Once the seeds have sprouted, they will require some light. You can place them near a sunny window but be sure they won’t be exposed to chilly temperatures overnight. For the best results you can purchase an adjustable grow light. Once the seedlings appear, position the light about 1-2 inches above the tallest seedling. Adjust it higher as they grow. If you’re starting seeds in the winter, or you don’t have much natural light available, a grow light can help. If your seedlings start getting long and leggy, they are likely not receiving enough light.

Water Tips to Start Seeds Indoors

Water your seeds carefully and delicately, so the seeds and soil are disturbed as little as possible. You can do this with a mister to allow only small amounts of water to be added at a time. The soil should remain fairly moist without becoming overly soggy. Covering your trays with a plastic lid or a layer of plastic wrap can help retain warmth and moisture. Just be sure the plastic has holes to allow for some ventilation.

Tips For Planting and Transplanting after you start seeds indoors

Placing Seeds into the Soil

The first step is to place your seeds into the soil, per the directions included with your seeds. Different plants have different preferences for soil depth, but this is usually indicated when purchasing seeds. Some need to be pressed deep into the soil, while others require a light sprinkling of soil to keep them in place.


Always use clean containers and sterilized soil to ensure there is no fungus or bacteria present in your potting mix. A lack of sterility can lead to mold and fungus problems. This can be harmful to your new plants when they’re just starting out.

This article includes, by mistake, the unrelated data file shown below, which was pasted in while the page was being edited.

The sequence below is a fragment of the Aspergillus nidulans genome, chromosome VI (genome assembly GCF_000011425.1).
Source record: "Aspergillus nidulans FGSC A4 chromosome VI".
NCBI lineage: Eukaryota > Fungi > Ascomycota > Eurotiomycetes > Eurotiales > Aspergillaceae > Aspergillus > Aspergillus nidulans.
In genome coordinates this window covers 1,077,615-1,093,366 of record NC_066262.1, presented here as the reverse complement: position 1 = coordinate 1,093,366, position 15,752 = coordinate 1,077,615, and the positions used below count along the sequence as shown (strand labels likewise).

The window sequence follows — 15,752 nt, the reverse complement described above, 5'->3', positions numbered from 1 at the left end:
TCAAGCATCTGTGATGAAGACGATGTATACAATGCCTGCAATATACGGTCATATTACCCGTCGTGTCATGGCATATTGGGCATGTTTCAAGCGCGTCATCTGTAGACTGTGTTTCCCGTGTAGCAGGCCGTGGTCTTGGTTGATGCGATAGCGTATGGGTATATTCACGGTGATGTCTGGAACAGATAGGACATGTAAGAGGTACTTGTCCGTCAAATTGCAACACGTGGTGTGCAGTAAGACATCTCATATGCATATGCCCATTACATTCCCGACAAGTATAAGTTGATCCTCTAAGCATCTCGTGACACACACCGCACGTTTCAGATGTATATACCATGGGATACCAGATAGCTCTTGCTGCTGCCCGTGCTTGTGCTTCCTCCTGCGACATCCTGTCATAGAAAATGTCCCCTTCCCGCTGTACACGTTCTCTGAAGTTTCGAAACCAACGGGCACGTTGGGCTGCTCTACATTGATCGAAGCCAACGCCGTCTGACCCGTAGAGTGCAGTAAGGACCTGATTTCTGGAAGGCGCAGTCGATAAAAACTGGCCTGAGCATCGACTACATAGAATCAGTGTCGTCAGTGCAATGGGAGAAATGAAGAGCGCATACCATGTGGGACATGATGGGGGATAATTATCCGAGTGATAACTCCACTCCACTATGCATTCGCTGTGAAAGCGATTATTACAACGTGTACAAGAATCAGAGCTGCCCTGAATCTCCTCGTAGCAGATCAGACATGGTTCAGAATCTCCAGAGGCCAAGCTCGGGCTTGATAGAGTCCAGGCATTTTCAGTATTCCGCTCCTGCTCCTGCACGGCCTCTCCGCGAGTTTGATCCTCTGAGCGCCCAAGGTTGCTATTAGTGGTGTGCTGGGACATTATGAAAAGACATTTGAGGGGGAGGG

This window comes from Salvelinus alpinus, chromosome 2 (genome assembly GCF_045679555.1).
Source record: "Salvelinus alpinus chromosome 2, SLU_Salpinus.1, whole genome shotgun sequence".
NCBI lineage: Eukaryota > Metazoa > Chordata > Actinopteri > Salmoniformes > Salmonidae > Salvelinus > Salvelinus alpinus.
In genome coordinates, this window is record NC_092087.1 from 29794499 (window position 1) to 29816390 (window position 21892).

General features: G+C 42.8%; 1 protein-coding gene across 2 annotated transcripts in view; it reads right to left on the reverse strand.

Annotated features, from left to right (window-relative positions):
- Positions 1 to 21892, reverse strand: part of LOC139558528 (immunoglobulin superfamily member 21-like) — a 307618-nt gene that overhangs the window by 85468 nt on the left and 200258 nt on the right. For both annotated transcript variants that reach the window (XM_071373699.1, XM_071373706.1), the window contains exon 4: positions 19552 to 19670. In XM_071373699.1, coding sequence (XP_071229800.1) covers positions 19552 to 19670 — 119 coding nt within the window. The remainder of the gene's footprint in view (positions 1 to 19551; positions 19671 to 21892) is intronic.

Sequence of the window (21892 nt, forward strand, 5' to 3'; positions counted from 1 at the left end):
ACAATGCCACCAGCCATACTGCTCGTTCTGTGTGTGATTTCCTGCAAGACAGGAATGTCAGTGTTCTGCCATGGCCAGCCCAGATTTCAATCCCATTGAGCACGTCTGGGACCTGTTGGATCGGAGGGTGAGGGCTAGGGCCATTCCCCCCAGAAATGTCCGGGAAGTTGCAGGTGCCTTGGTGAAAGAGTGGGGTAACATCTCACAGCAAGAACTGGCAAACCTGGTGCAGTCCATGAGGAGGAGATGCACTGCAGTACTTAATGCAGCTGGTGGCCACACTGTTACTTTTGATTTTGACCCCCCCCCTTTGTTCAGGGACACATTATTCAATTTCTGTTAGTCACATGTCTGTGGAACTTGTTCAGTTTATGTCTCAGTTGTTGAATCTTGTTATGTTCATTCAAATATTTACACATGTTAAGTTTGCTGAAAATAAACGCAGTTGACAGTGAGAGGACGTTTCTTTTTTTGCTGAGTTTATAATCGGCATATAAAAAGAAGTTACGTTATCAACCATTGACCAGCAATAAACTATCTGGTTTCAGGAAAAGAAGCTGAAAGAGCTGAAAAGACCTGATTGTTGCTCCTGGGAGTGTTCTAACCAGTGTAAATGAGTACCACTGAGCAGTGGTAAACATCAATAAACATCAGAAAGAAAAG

As mentioned earlier, water carefully and keep your seeds moist and warm. Cover the seeds trays with plastic to create a more humid environment. Once your seeds have sprouted, remove any plastic covering you were using. Then move them into a bright, sunny location or place them under a grow light.

First Transplanting

When their second pair of leaves (or “true leaves”) appear, transplant the seedlings into new pots and provide them with a heavier, more nutrient-rich potting mix. Water your seedlings well at this point. And keep them out of direct sunlight for a few days, while they become established in their new homes. 

If your plants will remain indoors, your work is mostly done. You just need to care for your plant as it continues to grow. If your plants are going outdoors, there are still a few important steps to prepare them for the outside world.

Hardening Off

Plants headed for your outdoor garden need to undergo a “hardening off” period. Do this by incrementally increasing their exposure to the elements outside. You can start by placing them in a partially shaded area that is safe from any wind or hot sun. You should also start watering them a little less. Every day, you can increase their wind and sun exposure until they’re eventually ready to be placed in the ground. This period usually ranges from about 7 to 10 days.

Second Transplanting

Once your plants have grown more familiar with the outside world, it’s time to place them in the ground. Transplant them into loose, aerated soil so their roots can easily penetrate the earth and they can become safely established. Give them plenty of water after transplanting and your new plants should be ready to grow into healthy adults.

Now You Know How to Start Seeds Indoors

Growing your plants from seeds is a little more complicated than caring for a houseplant or an outdoor garden. The seeds and seedlings are more delicate that an established plant and they’re much more sensitive to their environment. However, with the proper care and attention, it’s not too difficult to raise your own plants from seed. Just be prepared that some of your seeds may not germinate. And some species are a little more stubborn than others.